“It’s a syndrome characterized by lifelong misbehavior,” says Donald W. Black, MD, professor of psychiatry at the University of Iowa Carver College of Medicine. “People with an antisocial personality disorder tend to be deceitful, impulsive. They ignore responsibilities and, in the worst cases, they have no conscience.”
The disorder can be relatively mild, he adds: “Maybe they lie, maybe they get into trouble with their spouses, and that’s about it.” At the other end of the spectrum are thieves and murderers, says Dr. Black, who is the author of Bad Boys, Bad Men: Confronting Antisocial Personality Disorder (Sociopathy). “Most people are in the middle.”
One thing to note: While we tend to use the terms “sociopath” and “psychopath” interchangeably, they mean different things. Whereas most sociopaths are prone to impulsive behavior and often seen as disturbed or unhinged, a psychopath is cold and calculating, sometimes even charming. “I view [psychopathy] as the extreme end of the antisocial spectrum,” says Dr. Black, “because virtually all psychopaths are antisocial, but not all antisocials have psychopathy.”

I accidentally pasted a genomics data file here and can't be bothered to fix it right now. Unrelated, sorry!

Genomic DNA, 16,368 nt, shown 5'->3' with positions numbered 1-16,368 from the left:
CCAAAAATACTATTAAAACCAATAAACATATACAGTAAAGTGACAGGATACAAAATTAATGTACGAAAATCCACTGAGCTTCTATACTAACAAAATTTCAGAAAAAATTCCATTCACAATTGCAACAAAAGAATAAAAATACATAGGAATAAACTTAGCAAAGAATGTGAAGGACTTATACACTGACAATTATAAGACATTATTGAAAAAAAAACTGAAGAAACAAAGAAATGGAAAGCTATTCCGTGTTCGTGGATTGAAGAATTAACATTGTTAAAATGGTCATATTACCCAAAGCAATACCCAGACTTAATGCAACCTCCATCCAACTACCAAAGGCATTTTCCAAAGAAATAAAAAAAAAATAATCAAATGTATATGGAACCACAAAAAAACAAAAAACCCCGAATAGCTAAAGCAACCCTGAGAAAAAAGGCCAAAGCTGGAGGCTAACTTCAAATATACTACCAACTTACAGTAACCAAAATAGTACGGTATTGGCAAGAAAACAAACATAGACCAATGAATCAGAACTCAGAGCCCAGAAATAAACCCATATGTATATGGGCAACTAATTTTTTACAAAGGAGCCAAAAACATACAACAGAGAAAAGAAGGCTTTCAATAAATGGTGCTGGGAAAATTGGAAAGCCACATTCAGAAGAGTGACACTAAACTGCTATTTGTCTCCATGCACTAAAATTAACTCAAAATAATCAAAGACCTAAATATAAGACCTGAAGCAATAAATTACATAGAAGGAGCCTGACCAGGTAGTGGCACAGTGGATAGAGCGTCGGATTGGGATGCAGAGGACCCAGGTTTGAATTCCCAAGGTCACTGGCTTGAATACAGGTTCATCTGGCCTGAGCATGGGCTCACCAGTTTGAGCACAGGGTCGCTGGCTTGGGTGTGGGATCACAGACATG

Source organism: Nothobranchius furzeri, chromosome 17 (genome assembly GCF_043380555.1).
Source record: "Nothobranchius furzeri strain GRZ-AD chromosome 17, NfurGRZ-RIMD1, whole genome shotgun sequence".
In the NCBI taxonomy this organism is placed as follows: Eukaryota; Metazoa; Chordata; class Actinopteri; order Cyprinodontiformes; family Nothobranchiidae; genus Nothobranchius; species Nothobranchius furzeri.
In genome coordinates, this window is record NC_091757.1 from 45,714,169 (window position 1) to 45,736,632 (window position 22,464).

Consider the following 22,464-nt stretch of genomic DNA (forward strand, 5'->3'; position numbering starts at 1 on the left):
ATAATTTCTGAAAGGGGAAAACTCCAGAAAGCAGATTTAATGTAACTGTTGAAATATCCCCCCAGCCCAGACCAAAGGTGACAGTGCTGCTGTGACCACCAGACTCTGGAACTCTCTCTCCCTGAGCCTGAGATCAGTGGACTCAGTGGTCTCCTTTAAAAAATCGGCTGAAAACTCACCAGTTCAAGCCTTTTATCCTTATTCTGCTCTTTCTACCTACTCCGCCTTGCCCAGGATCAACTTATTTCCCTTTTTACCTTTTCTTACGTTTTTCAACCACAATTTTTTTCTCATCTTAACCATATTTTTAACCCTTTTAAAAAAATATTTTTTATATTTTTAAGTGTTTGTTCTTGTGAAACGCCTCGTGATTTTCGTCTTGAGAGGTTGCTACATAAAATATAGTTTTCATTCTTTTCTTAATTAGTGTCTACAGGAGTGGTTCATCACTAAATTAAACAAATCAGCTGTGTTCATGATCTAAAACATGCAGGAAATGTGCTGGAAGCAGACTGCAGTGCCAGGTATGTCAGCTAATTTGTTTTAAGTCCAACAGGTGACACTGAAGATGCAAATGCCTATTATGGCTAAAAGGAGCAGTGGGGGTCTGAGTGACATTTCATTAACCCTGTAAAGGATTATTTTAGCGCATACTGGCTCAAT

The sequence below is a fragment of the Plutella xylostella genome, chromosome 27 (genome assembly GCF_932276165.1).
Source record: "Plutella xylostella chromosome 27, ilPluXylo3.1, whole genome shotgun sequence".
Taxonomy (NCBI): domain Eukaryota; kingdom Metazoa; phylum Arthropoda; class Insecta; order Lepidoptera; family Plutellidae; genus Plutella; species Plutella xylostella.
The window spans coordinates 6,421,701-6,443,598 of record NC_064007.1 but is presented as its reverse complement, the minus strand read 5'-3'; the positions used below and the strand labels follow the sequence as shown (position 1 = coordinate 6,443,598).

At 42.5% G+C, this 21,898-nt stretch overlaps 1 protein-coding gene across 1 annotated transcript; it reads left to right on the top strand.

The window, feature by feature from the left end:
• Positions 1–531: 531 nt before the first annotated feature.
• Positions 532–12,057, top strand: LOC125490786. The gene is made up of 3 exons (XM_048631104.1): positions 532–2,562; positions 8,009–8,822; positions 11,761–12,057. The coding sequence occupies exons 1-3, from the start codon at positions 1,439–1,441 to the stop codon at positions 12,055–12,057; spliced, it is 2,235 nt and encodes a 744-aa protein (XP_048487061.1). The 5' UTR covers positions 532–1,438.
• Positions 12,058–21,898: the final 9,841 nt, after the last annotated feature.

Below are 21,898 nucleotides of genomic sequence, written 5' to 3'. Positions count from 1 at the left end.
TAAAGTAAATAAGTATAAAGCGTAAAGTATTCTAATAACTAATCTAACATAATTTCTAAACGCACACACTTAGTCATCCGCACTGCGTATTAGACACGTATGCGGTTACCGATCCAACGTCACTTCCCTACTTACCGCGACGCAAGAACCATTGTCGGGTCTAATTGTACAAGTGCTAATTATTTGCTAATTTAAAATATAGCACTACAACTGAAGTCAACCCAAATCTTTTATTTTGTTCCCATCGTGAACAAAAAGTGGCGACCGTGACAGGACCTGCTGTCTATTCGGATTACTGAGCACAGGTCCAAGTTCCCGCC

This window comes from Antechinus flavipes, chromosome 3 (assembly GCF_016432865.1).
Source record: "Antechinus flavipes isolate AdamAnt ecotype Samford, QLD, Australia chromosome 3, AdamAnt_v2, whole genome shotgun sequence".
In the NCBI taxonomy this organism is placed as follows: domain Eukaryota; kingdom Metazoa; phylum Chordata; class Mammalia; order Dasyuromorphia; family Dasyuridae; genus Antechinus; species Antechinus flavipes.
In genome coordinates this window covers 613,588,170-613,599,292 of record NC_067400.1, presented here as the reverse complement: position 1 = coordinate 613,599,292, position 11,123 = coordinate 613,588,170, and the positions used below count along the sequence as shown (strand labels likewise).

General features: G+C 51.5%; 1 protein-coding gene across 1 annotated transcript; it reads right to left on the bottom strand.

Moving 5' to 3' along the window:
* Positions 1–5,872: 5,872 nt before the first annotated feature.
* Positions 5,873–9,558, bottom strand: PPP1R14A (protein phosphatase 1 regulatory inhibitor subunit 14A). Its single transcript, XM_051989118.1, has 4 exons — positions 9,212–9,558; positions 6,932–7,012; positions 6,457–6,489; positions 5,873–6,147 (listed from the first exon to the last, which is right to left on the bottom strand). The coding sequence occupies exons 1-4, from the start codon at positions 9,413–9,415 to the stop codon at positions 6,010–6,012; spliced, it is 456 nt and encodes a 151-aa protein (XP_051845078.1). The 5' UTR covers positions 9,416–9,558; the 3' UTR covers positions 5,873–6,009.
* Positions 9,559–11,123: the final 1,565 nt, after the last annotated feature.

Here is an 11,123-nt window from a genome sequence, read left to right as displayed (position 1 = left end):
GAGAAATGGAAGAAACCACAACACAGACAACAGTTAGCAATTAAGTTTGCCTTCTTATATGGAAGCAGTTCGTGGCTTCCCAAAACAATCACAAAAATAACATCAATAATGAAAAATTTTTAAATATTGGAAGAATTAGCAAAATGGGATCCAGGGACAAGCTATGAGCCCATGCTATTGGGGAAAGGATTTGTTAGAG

To be diagnosed with ASP, a person must be at least 18 years old and have a history of aggression, rule-breaking, and deceit that dates back to their childhood. Here are some of the other red flags to watch out for, based on criteria listed in the DSM-V.
Continue reading: 9 Ways to Spot a Sociopath
Further reading: Antisocial Personality Disorder DSM-5 301.7 (F60.2)